Last week Kellie and I went to a community field day and variety tasting event put on by the Organic Seed Alliance. The event celebrates the second annual harvest at OSA’s Washington research farm, which serves as the hub of OSA’s Pacific Northwest organic plant breeding, seed education, and variety trial program.
In this episode, we’ll discuss OSA’s mission and some of the work they do and we’ll also share their technique for saving tomato seeds.
HOW TO LISTEN:
- Listen right now in your browser by clicking above.
- Subscribe in iTunes (or your favorite podcast player) to have our podcasts sent directly to your device.
- Stream from SoundCloud
In this episode, we discuss:
- What the Organic Seed Alliance (OSA) is and their mission.
- Why organic farmers and gardeners are reliant on organizations like the OSA to help develop seed adapted to their specific farm conditions and climates that don’t require the use of synthetic pesticides and fertilizers
- How to save tomato seeds.
- Seeds are a living, natural resource that need careful management to meet food needs now and into the future.
- The Organic Seed Alliance’s work is crucial to the future of organic farming. Research demonstrates that varieties developed under non-organic growing conditions are not always successful in organic and other low-input systems. Organic growers need crop varieties developed specifically for low-input systems – crops that mitigate pest and disease pressures, and that are adapted to their local conditions and climates.” The OSA is partnering with farmers all over the country to identify seed needs and to trial varieties and collect data.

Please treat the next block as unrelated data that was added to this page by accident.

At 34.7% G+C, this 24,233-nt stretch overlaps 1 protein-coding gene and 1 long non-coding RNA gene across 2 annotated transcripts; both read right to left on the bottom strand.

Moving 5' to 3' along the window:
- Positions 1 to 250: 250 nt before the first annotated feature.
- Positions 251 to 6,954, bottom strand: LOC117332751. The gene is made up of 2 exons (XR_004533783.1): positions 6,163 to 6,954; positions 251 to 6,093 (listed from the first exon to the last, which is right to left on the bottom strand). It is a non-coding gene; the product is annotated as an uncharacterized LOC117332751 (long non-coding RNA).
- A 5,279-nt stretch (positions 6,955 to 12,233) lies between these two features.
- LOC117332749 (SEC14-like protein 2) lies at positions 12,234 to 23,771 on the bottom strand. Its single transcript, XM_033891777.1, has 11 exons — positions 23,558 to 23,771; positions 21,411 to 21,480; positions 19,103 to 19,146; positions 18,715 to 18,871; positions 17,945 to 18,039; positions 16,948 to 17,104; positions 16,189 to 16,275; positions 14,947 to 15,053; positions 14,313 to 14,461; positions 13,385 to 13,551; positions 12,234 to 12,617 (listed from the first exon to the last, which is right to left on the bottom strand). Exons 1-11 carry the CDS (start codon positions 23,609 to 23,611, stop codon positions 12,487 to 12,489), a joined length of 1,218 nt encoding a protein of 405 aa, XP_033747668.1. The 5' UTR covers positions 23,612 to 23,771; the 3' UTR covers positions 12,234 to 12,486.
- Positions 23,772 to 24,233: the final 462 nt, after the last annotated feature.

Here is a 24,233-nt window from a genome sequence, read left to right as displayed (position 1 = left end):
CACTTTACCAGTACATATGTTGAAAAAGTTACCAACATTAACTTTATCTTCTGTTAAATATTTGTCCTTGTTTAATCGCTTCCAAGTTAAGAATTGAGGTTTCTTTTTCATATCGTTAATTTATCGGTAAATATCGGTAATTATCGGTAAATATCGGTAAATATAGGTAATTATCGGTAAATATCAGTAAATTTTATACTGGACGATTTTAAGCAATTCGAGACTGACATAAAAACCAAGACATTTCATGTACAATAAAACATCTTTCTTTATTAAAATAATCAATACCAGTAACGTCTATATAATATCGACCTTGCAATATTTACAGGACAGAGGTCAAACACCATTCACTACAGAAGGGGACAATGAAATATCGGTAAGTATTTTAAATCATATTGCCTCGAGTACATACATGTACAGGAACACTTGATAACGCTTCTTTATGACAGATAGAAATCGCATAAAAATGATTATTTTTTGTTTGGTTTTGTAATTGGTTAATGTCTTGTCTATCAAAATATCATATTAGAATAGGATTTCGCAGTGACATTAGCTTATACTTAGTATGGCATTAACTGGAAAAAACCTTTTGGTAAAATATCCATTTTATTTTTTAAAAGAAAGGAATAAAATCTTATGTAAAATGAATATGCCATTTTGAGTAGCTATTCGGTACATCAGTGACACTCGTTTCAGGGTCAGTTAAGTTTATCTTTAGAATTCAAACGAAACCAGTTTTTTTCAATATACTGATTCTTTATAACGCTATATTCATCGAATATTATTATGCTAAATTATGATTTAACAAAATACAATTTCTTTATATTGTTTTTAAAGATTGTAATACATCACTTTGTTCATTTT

- Label any seeds you save with the variety and date!
Heard on the Episode:
“It’s not everyday that you get the opportunity to try seven different types of kale...sided by side. It’s just a good reminder of all of the different vegetable varieties and flavor qualities that are out there.” - Hilary Dahl
“I have to say, this was just such a cool experience...I’ve never really done anything like this before. I learned way more than I expected about the importance of seeds in our culture...honestly, I know it’s fall but it got me super jazzed up for planning my spring garden…!” - Kellie Phelan